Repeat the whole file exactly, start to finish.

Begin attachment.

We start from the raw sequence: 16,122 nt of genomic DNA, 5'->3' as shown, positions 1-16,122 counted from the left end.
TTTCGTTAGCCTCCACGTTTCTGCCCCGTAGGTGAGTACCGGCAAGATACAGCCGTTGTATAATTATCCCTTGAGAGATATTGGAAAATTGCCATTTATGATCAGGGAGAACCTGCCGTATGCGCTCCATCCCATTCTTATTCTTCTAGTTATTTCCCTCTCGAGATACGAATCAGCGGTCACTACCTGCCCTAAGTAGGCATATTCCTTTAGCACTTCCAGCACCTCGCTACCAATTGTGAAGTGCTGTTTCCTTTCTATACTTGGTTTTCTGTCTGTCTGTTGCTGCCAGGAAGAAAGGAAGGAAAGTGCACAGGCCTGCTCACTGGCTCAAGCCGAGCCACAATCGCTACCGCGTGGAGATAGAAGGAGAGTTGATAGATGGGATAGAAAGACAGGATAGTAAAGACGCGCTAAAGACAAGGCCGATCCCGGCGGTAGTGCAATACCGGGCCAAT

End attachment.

We start from the raw sequence: 16,122 nt of genomic DNA, 5'->3' as shown, positions 1-16,122 counted from the left end.
TTTCGTTAGCCTCCACGTTTCTGCCCCGTAGGTGAGTACCGGCAAGATACAGCCGTTGTATAATTATCCCTTGAGAGATATTGGAAAATTGCCATTTATGATCAGGGAGAACCTGCCGTATGCGCTCCATCCCATTCTTATTCTTCTAGTTATTTCCCTCTCGAGATACGAATCAGCGGTCACTACCTGCCCTAAGTAGGCATATTCCTTTAGCACTTCCAGCACCTCGCTACCAATTGTGAAGTGCTGTTTCCTTTCTATACTTGGTTTTCTGTCTGTCTGTTGCTGCCAGGAAGAAAGGAAGGAAAGTGCACAGGCCTGCTCACTGGCTCAAGCCGAGCCACAATCGCTACCGCGTGGAGATAGAAGGAGAGTTGATAGATGGGATAGAAAGACAGGATAGTAAAGACGCGCTAAAGACAAGGCCGATCCCGGCGGTAGTGCAATACCGGGCCAAT